|1964: 1963 Rickenbacker 325 Jetglo (black).
Serial No. DB-122. This updated, solid-top 325 was
designed with Lennon in mind but not yet ready when
Rickenbacker president F. C. Hall arrived in New York to
meet with the Beatles before their Ed Sullivan
debut. Hall had heard about the British band
using his guitars, and had tracked down Brian Epstein,
and arranged a private meeting, to which Epstein,
probably with an eye toward replacing Lennon's battered
Hamburg 325, readily agreed. (To this meeting Hall
also brought an electric 12-string, which the group
schlepped over to an ailing George Harrison, and a
prototype Model 4001 bass, which Paul McCartney passed
on, as it was right-handed! Lennon's new 325 --
updated with an extra fine-tune knob, double-layered
pickguard, improved vibrato and slimmer body -- was
shipped to Lennon at the Deauville Hotel in Miami Beach
in time for rehearsals for the second Sullivan broadcast
and immediately took over from the "Hamburg" 325 as
Lennon's workhorse; it saw action right up until late
'65 tours, after which it served as a backup.
Temporarily out of action after Lennon dropped it at the
Hammersmith Odeon during a '64 Christmas show and
cracked the headstock. Last reported on display at the
John Lennon Museum in Japan, where it still has a nasty
crack near the machine heads. . (photo courtesy of Frank
* On Lennon's '63 Rick (right), he bent the vibrato arm, presumably to get it out of his way. When this model went into production it sold for about £400. Rickenbacker has introduced a faithful replica, the 325C63.
* First album use: A Hard Day's Night. Last album use: Double Fantasy? Rick Nielsen reported spotting this guitar and playing it a bit during those sessions in August 1980, mentioning "the set list from Shea Stadium scotch-taped to the back of the guitar" [actually it's taped to the top edge], but it's doubtful it appears on any tracks, as it was "unplayable," in Lennon's words.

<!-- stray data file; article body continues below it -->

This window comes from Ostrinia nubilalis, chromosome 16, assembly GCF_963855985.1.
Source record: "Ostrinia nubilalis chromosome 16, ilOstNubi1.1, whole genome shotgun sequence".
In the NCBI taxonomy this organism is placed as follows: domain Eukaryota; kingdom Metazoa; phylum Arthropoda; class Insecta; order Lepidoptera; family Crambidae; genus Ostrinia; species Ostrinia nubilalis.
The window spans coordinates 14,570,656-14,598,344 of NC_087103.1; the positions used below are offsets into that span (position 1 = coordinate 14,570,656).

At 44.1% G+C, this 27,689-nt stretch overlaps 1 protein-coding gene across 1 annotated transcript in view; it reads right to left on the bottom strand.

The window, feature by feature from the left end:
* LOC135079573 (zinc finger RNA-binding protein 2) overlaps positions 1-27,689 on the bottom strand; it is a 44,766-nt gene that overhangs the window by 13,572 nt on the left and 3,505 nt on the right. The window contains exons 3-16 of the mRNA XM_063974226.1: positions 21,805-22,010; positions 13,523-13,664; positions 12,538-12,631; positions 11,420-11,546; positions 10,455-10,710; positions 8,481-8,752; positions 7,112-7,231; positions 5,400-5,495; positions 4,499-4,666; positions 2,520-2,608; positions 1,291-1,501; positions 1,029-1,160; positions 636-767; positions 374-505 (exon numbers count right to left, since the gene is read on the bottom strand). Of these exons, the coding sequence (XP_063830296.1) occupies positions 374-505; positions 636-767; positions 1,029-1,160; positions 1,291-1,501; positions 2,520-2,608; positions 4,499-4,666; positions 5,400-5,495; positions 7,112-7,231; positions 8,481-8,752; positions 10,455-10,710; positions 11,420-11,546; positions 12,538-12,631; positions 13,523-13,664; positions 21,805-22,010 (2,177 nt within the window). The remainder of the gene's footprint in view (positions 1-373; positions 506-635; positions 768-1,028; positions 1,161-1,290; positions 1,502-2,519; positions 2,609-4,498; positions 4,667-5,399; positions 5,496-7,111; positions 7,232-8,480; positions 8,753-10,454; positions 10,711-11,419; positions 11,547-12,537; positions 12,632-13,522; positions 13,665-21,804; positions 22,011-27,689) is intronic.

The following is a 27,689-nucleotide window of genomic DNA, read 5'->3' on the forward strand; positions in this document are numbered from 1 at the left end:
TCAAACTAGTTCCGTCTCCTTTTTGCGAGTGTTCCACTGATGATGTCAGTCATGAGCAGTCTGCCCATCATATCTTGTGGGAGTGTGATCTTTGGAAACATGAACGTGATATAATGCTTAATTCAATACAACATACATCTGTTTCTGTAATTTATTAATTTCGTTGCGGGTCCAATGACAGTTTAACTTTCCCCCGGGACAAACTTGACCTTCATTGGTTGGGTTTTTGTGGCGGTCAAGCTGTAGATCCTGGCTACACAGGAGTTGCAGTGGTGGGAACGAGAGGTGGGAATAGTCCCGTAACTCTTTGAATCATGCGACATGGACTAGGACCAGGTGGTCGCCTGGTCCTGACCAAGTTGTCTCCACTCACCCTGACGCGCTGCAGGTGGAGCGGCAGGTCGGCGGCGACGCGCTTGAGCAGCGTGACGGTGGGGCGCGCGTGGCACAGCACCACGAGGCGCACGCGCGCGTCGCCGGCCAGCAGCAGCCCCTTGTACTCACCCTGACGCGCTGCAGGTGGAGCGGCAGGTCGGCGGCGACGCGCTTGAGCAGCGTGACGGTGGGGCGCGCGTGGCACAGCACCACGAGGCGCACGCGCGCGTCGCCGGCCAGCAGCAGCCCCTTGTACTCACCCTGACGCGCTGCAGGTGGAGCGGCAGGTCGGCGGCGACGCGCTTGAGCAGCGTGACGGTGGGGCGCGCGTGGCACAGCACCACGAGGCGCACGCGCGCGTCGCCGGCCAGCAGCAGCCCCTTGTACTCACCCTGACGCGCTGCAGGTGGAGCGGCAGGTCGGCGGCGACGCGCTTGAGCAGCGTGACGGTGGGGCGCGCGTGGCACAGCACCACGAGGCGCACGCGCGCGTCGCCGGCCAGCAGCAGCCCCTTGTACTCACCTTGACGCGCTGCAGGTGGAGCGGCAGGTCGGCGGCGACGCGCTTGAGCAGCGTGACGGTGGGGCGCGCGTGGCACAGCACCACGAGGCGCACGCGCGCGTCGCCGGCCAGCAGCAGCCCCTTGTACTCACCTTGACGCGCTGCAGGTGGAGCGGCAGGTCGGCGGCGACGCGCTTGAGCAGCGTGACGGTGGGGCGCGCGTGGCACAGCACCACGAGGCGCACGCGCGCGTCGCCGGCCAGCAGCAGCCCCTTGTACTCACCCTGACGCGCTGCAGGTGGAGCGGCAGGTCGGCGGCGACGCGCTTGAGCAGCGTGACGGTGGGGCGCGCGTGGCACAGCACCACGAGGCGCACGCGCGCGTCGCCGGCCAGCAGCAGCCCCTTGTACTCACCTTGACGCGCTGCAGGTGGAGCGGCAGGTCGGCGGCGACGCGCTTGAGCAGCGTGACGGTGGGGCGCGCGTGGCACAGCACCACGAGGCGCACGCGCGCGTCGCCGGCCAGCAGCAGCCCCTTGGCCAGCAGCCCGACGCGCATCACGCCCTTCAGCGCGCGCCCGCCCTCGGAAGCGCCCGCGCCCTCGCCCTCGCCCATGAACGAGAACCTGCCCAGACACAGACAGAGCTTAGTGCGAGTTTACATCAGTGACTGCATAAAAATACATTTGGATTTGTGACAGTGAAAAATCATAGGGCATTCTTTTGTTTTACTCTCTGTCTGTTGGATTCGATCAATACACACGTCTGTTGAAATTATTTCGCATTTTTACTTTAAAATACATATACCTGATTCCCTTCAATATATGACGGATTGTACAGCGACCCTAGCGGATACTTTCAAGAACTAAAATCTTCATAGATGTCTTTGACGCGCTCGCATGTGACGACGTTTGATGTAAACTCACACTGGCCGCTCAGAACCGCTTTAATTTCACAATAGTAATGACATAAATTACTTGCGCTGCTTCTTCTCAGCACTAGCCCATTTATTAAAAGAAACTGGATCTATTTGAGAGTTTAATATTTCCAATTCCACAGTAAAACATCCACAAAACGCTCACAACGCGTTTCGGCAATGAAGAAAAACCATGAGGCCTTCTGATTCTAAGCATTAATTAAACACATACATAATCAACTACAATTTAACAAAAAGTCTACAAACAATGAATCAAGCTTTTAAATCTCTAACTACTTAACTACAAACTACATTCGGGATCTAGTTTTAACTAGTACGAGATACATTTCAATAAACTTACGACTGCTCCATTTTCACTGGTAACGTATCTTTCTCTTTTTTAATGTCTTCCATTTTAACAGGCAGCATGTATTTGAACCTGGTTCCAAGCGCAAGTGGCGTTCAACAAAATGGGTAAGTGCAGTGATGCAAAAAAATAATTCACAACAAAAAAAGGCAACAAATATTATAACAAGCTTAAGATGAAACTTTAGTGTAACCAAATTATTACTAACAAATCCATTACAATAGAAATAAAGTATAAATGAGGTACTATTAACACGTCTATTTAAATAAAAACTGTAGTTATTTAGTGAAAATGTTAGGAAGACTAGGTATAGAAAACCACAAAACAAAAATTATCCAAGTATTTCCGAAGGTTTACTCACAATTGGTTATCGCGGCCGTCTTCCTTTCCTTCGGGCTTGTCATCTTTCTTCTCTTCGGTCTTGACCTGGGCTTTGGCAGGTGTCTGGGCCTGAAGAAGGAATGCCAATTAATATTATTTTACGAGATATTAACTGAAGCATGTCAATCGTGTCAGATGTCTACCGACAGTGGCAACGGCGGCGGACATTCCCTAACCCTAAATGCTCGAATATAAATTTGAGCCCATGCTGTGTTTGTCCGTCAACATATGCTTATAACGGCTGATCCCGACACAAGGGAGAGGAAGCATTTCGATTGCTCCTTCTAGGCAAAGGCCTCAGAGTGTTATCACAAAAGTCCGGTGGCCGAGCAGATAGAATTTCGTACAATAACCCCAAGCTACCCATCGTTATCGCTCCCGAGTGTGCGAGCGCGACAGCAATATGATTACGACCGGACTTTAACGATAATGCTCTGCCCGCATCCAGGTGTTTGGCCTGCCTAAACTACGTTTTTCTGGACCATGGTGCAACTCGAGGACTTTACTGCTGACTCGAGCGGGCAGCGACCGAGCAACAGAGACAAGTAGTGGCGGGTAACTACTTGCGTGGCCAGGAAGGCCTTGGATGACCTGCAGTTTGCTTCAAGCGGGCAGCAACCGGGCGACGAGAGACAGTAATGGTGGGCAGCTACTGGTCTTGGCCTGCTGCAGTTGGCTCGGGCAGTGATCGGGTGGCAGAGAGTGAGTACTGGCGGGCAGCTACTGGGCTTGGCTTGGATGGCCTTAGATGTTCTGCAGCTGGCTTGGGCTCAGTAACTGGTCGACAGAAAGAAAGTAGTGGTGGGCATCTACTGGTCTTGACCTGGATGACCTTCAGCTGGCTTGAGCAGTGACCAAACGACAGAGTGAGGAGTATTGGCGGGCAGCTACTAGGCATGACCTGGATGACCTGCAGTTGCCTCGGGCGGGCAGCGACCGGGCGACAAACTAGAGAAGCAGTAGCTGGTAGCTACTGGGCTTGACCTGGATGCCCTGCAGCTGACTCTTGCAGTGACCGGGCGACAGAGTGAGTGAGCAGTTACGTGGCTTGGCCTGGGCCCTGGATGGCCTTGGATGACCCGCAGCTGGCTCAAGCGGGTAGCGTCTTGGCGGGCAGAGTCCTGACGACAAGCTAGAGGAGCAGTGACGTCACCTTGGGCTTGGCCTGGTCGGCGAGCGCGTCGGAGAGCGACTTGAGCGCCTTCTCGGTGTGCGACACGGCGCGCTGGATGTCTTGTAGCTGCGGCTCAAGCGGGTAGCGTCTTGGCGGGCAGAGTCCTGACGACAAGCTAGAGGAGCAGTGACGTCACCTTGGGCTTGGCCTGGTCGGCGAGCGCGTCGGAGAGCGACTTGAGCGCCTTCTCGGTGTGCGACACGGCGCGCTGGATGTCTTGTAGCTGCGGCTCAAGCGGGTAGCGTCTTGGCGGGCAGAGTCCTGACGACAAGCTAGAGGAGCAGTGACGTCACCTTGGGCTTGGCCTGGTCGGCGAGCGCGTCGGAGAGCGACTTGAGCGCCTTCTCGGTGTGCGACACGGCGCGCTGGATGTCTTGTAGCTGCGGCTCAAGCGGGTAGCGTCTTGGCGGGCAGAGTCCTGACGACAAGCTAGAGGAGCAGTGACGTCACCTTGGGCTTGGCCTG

(Check out Glen Lambert's look at the above guitar "In the Wrong Hands." )
|1964: 1964 Rickenbacker 325-12 Jet-glo: At their New York meeting, Lennon asked Hall to make him a twelve-string model to match his 325, and in March '64, Rickenbacker shipped this guitar to him in London. The only differences are the headstock and the tailpiece. This short-scale guitar was used on a Dutch TV show, in the studio (Beatles For Sale) and served as a backup throughout 1964, and saw actual use at a show in Boston on 12 September. Tom Hartman, who recorded in Abbey Road as a young man, recalls seeing it in the storage area with a set list taped to it. Rickenbacker CEO John Hall remembers "seeing this guitar at one point with a vibrato on it as the model number describes (which didn't work well at all)." Because it made the guitar impossible to keep in tune, the vibrato was removed and replaced with a trapeze tailpiece before this prototype was sent to Lennon. Most recently on display at the Rock and Roll Hall of Fame. Owned by the Lennon Estate.|
|1964:Ramirez A-1 (vintage unknown): Perhaps at the same time Harrison got one, Lennon acquired this nylon-string classical guitar, often called the Segovia model. Probable use in the studio: "Any Time at All," "I'll Be Back," "And I Love Her," "Yes It Is" and "I Need You." Like several other Lennon guitars, its whereabouts is a mystery.|
(c)2000, 2015 John F. Crowley